A year after the devastating earthquakes in Türkiye, its survivors are still recovering

Human Rights

 “We were in the hallway trying to leave the house, but only 1 of my sons could get out. I was in the rubble for 2 days before they rescued me,” says 44-year-old Syrian Mustafa. “I thought my whole family was waiting for me outside, but that wasn’t the reality. Only 3 of my children survived. I lost my wife and 2 children.” Mustafa himself lost both lower limbs, requiring above-the-knee amputation.

As Türkiye marks 1 year since the devastating earthquakes of February 2023, Mustafa’s story is tragically familiar amongst the survivors who are still rebuilding their lives.

On 6 February 2023, southeast Türkiye and northwest Syria were struck by a series of destructive 7.8 magnitude earthquakes. In Türkiye this disaster killed over 50,000 people and affected 13 million more across 11 provinces. Today, exactly 1 year on from the event, the pain and the grief of the survivors is still raw. Their daily lives are filled with the pain of their injuries and the loss of their old lives: loved ones, homes, livelihoods.

Although the Turkish government is working hard in the affected regions to support earthquake survivors, there are many more whose calls for help are going unanswered. More aid is urgently required: from food and water to shelter and winter supplies.

On the day of the disaster the European Union sprang into action, delivering emergency support and coordinating over 30 search and rescue teams and 7 medical teams on the ground. Over the past year the EU has continued to provide humanitarian support to refugees and local communities affected by the disaster in cooperation with Turkish authorities. With needs still significantly high, this support is set to continue into 2024.

“It connected me to life again” – Mustafa learns to walk again

Mustafa received artificial limbs from a private medical facility 4 months ago. Thanks to EU humanitarian support delivered via the NGO Relief International, Mustafa now receives physical training at the National Syrian Project for Prosthetic Limbs (NSPPL) Center to regain his mobility.

‘This center connected me to life again,” says Mustafa. “I’m trying to get used to my new situation. Sitting in a wheelchair is hell. I am pushing myself to walk again. I need a job for the future of my surviving children.”

“Accommodation is a serious problem” – Ahmed’s family searches for a home

Ahmed’s family fled Syria and took refuge in Türkiye in 2014. Despite many challenges, Ahmed had built himself a normal life in Gaziantep with his wife Sihem and their 4 children. But on the 6th of February their lives fell apart again.

With their house destroyed due to the earthquake, the family was forced to move into a temporary accommodation center for 2 months. They eventually decided to leave due to unhygienic conditions. Thankfully, EU funding helped Ahmed’s family to eventually find a home. “We found this house and thanks to the EU, the charity GOAL supported us with 4 months of rent,” Ahmed says.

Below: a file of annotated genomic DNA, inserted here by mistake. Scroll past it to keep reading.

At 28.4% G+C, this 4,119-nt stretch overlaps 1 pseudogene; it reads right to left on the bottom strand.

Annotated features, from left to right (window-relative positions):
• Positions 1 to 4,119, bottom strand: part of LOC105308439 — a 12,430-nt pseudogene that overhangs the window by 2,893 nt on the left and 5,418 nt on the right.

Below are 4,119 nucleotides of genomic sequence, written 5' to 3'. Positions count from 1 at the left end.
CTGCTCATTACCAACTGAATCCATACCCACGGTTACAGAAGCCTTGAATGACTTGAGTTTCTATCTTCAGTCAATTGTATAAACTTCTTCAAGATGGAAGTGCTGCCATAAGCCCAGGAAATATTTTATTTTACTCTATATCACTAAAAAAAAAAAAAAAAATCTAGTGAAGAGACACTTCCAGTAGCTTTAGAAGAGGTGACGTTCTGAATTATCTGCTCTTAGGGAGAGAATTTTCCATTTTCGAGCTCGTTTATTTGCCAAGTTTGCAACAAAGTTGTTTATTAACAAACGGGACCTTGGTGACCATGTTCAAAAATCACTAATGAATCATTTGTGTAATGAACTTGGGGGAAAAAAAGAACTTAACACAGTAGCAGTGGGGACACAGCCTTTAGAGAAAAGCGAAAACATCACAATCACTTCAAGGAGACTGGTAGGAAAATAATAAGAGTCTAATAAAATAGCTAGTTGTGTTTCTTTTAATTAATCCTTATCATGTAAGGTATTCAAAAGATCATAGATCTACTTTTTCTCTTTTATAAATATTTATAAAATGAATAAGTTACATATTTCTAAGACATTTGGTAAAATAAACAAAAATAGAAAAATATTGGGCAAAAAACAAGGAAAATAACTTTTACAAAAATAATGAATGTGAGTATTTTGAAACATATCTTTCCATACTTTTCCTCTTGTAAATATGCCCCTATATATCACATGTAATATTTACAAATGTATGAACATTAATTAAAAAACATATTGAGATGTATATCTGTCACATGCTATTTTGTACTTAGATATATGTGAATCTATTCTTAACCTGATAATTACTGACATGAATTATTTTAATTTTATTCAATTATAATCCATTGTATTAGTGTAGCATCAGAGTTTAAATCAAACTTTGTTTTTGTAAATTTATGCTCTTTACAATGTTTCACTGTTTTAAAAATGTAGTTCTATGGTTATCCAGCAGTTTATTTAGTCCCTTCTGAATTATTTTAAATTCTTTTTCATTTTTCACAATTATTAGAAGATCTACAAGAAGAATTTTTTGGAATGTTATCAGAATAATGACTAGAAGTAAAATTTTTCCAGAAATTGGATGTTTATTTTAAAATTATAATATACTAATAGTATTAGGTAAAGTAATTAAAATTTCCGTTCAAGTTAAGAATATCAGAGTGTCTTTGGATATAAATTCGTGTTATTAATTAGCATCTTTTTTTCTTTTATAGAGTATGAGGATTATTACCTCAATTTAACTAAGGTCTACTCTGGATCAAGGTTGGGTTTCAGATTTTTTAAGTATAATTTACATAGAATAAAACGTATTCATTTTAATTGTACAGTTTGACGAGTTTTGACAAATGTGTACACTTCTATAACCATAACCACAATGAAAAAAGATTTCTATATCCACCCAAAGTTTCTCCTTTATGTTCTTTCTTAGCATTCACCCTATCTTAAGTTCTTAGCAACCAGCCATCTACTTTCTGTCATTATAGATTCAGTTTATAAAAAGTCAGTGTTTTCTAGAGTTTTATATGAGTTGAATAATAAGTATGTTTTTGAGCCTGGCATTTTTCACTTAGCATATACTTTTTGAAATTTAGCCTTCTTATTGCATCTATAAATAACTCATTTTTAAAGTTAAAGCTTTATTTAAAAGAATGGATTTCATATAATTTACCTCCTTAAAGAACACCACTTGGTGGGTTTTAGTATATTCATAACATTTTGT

Ahmed doesn’t know what they will do after those four months have passed. “I feel overwhelmed. Accommodation is a serious problem; prices are constantly rising, and I don’t have a regular job. My son was in university and had to drop out because we need money. We are in a desperate situation.”

“No one should shower under tarpaulins” – Ahmed and Vidad worry about winter

Ahmed and Vidad live with their 4 children in Hatay, southeast Türkiye. After their house was destroyed by the earthquake, they moved to a tent opposite a barn where they raised livestock. A year on and they are still there and sharing their space with 20 other people.

“Our food is very limited, electricity is not always available and we have difficulties accessing health services. It’s now winter and we need help with winterisation kits, fuel, and warm clothing,” Ahmed says.

Thanks to EU support, the Irish NGO Concern provides Ahmed and Vidad’s family with hygiene kits and water tanks.

These make a big difference in their daily lives. “Don’t forget us! Help us have some dignity,” pleads Ahmed. “Shower and hot water are big problems. No one should shower under tarpaulins in winter.”

“Our most basic needs are food and hygiene– Ayse longs for her old life

58-year-old Ayse (left in the first photo), lost her relatives and her home in the earthquake, today lives with her 32-year-old daughter Nimet (right), her son and her grandson.

“Our 2-story house was destroyed and our car was unusable. I can say that we live on the street now,” explains Ayse.

“We have a greenhouse that we set up before the earthquake. We use it to store a few items we took out of our house, and we live in the tent next to it. We are at zero. We didn’t want to leave our home and move to a container, we just couldn’t do it.”

With EU humanitarian funding, the NGO Concern provides Ayse’s family with hygiene and dignity kits and have installed toilets. This has finally improved their living conditions. “This support has helped us a lot. But showers and hot water are still a big problem,” says Ayse. “We are trying to save the day. Living in a tent is very difficult psychologically. Our most basic needs are food and hygiene. I miss our old happy and peaceful days so much that my heart hurts.”

“The assistance needs to continue” – Faruk and Sibel speak up

Faruk and Sibel currently transport EU-funded food parcels to people in need in the southeastern region of Hatay. “We thank the EU very much for this support,” Faruk says. “The assistance needs to continue.”

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